Ablution is a term used to refer to ritual or sacred washing for the purpose of ritual purification in conjunction with prayer within various religious traditions. They mark transitions from profane to sacred states, etc and are often associated with rites of passage. In Islam, achieving physical hygiene is symbolic of more than a squeaky clean body. It is the cleansing of the body, mind and soul.
The obligatory Islamic act of washing parts of the body using water is called wudu or (less often) ghusl. Muslims are required to perform wudu in preparation for ritual prayers and for handling and reading the Quran. Wudu is often translated as “partial ablution,” as opposed to ghusl, or “full ablution”. The Arabic term for the system of ritual purity in Islam is taharah.
Ghusl involves complete washing of the body in pure water and is prescribed when a major ritual impurity (for example, sexual intercourse, menstruation, childbirth) is incurred. For the dead, ghusl must be carried out before burial. Wudu, minor ablution, is required to remove minor impurities (urination, defecation, flatulence, deep sleep and light bleeding).
The need for purification is emphasised in both the Quran and Hadith (Prophetic traditions), and it has become an essential aspect of the worship ritual. The Quran establishes the principle: “O ye who believe! Draw not near to prayer… till ye have bathed” (Q4:43).
Muslims have a contractual relationship to God that is manifest through the body. Looking after the body is a prayer, a communion, an expression of a commitment to God .The hammam or Turkish communal bath was a dark, womblike space where Ottoman Muslims purified themselves spiritually before entering a mosque or reciting from the Quran.
Outside most mosques and near to the entrance, one can see a washing area, a shallow pool of water, where the worshipper may perform the required ablution. If the worshippers are at home or at work, they may use whatever facilities as available for cleansing. The stages of the ablution are as follows: intention to perform the wudu; washing the hands to the wrist thrice; rinsing the mouth and snuffing water into the nostrils three times; washing the face from the beginning of the hairline to the neck, the chin, and the openings of the nostrils (done once); washing the hands to the elbows thrice, the water running to the elbow; combing the beard (if there is one) with wet fingers; passing both damp hands over the whole head — from the forehead to the nape of the neck, including the ears (back and inside of the ears); rubbing wet fingers of one hand between the fingers of the other; washing both feet up to the ankles three times and moving wet fingers between the toes. The feet represent the last of the four com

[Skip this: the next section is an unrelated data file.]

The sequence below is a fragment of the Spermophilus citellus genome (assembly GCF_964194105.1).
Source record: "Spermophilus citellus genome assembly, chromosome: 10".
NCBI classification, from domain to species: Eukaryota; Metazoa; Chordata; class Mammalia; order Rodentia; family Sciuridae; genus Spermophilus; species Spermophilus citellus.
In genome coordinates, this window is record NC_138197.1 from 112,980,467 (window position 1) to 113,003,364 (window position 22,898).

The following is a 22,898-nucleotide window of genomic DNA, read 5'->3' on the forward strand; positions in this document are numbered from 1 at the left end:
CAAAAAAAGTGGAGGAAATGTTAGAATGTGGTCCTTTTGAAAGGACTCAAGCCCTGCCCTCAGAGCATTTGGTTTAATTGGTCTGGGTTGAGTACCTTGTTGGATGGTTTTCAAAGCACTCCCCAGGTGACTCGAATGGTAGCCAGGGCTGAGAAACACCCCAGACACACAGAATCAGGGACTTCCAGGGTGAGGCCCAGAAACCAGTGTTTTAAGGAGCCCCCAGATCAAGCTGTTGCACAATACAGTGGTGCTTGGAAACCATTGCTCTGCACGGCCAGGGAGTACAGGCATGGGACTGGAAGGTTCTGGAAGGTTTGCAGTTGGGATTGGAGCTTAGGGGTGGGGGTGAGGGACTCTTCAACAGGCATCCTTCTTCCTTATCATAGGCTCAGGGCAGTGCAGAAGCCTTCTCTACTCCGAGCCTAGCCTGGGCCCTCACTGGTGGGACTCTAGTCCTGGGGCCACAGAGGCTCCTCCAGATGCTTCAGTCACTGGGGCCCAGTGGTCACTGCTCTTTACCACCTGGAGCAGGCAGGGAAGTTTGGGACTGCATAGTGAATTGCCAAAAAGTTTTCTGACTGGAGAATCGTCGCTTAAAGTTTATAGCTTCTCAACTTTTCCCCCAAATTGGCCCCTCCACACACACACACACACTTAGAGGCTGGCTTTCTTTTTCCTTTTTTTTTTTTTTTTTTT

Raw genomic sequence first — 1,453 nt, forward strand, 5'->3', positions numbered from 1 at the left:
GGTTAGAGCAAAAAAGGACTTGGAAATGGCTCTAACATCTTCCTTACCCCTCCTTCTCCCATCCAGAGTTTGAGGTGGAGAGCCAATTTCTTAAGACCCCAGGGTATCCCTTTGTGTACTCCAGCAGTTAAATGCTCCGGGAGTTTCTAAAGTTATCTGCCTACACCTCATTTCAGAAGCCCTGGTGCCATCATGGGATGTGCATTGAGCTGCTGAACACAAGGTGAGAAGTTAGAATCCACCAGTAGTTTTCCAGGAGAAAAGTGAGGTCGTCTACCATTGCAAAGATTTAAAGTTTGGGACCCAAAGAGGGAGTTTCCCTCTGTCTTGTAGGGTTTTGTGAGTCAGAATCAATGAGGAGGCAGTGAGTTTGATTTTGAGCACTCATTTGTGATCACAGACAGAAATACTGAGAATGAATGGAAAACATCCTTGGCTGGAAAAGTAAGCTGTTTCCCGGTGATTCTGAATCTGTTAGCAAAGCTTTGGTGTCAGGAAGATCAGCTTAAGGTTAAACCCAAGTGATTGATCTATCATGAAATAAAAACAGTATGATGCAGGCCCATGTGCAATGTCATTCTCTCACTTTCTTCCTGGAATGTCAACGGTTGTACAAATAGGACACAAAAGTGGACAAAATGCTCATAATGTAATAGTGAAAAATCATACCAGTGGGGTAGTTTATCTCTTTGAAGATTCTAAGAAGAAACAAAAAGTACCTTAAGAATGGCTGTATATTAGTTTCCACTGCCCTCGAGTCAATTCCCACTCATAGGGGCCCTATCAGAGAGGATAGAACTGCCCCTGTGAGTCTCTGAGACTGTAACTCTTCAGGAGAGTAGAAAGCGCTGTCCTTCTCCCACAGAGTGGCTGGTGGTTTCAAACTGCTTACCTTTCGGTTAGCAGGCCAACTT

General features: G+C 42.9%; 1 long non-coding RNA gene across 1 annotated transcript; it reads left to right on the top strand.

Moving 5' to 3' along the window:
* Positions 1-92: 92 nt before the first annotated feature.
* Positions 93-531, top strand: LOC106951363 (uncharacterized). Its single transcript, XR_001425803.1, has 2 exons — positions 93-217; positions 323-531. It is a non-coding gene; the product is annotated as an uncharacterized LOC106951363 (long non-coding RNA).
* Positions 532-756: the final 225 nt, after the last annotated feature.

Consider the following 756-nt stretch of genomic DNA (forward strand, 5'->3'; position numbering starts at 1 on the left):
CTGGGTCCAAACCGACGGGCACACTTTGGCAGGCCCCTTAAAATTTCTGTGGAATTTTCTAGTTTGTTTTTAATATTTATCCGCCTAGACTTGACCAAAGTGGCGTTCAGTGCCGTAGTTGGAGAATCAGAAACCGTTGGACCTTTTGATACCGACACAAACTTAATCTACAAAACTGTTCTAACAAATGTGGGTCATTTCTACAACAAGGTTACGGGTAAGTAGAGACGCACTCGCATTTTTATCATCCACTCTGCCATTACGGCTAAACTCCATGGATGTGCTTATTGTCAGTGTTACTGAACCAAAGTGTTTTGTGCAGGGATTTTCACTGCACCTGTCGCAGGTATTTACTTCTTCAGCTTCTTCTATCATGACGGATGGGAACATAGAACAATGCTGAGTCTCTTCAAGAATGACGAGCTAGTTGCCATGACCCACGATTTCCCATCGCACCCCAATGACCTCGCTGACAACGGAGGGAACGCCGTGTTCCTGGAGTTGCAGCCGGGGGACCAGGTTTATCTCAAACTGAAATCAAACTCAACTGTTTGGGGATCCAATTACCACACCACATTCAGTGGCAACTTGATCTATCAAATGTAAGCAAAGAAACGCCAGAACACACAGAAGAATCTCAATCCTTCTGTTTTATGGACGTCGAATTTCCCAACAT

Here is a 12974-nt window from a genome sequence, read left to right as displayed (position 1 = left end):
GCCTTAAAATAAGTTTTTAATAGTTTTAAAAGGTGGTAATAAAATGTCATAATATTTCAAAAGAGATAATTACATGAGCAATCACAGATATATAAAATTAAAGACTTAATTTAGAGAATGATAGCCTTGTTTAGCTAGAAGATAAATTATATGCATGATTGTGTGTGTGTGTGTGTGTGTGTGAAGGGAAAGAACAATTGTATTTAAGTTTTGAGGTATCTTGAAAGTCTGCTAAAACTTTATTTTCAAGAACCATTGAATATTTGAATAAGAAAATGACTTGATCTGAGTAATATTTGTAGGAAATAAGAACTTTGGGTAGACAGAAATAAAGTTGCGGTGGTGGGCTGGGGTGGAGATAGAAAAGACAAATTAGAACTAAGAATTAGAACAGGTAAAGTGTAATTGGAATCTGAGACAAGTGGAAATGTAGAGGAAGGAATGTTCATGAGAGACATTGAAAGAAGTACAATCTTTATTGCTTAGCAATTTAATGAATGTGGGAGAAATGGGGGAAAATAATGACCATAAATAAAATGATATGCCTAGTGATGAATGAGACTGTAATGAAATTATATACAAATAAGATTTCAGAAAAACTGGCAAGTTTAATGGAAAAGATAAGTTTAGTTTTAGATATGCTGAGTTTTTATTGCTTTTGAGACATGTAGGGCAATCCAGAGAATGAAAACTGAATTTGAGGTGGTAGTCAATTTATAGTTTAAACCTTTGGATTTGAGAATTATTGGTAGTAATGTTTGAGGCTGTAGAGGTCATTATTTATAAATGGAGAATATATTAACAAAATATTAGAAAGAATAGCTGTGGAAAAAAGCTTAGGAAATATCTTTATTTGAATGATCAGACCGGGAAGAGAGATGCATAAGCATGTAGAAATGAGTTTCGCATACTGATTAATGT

pulsory areas of washing. It is essential to remove anything that could prevent water from reaching the skin i.e. dough, mud, paint, etc.
In certain contingencies when water is unavailable, unaffordable or inaccessible one can also use water-free alternatives like natural surfaces such as rock, sand or dust. This is known as tayammum or dry ablution and is symbolic token washing.
The Prophet said, “If there was a river at the door of anyone of you and he took a bath in it five times a day, would you notice any dirt on him?” They said, “Not a trace of dirt would be left.” The Prophet added, “That is an example of the five prayers with which Allah blots out (annuls) evil deeds.” (Sahih al-Bukhari Vol. 1, Book 10, Hadith 506)